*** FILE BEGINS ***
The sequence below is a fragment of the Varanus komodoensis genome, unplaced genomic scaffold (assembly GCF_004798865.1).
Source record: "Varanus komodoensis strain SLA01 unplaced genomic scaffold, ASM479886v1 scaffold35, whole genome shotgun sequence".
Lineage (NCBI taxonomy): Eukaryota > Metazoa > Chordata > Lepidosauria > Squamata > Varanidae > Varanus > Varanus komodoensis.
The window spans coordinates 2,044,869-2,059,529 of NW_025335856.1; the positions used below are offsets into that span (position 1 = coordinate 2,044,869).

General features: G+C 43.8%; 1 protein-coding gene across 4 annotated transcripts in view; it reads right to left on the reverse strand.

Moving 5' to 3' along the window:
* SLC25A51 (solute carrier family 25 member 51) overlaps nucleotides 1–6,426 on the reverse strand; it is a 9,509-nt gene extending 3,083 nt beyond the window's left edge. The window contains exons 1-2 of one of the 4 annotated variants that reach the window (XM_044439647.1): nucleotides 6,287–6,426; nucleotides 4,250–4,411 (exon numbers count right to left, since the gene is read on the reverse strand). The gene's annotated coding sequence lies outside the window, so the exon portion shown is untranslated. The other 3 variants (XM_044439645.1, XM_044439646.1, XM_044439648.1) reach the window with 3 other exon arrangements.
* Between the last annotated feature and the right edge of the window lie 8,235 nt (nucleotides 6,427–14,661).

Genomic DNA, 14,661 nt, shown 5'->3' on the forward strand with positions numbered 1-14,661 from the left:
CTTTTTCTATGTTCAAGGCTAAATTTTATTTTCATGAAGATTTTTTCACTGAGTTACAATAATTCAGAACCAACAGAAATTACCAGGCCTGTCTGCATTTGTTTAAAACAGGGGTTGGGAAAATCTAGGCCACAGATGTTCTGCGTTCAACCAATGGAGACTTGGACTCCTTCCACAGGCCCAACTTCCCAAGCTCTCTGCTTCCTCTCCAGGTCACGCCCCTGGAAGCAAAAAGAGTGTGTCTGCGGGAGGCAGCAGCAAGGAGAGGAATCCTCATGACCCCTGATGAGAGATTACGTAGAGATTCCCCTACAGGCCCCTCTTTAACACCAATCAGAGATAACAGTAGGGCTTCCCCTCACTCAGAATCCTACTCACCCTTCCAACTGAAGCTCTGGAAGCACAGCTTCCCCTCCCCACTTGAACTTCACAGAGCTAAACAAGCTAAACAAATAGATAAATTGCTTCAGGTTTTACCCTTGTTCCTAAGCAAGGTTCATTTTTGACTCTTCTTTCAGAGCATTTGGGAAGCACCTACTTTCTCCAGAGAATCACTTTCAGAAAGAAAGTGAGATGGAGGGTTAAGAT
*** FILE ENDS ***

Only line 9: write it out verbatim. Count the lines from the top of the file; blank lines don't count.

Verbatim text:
Genomic DNA, 14,661 nt, shown 5'->3' on the forward strand with positions numbered 1-14,661 from the left: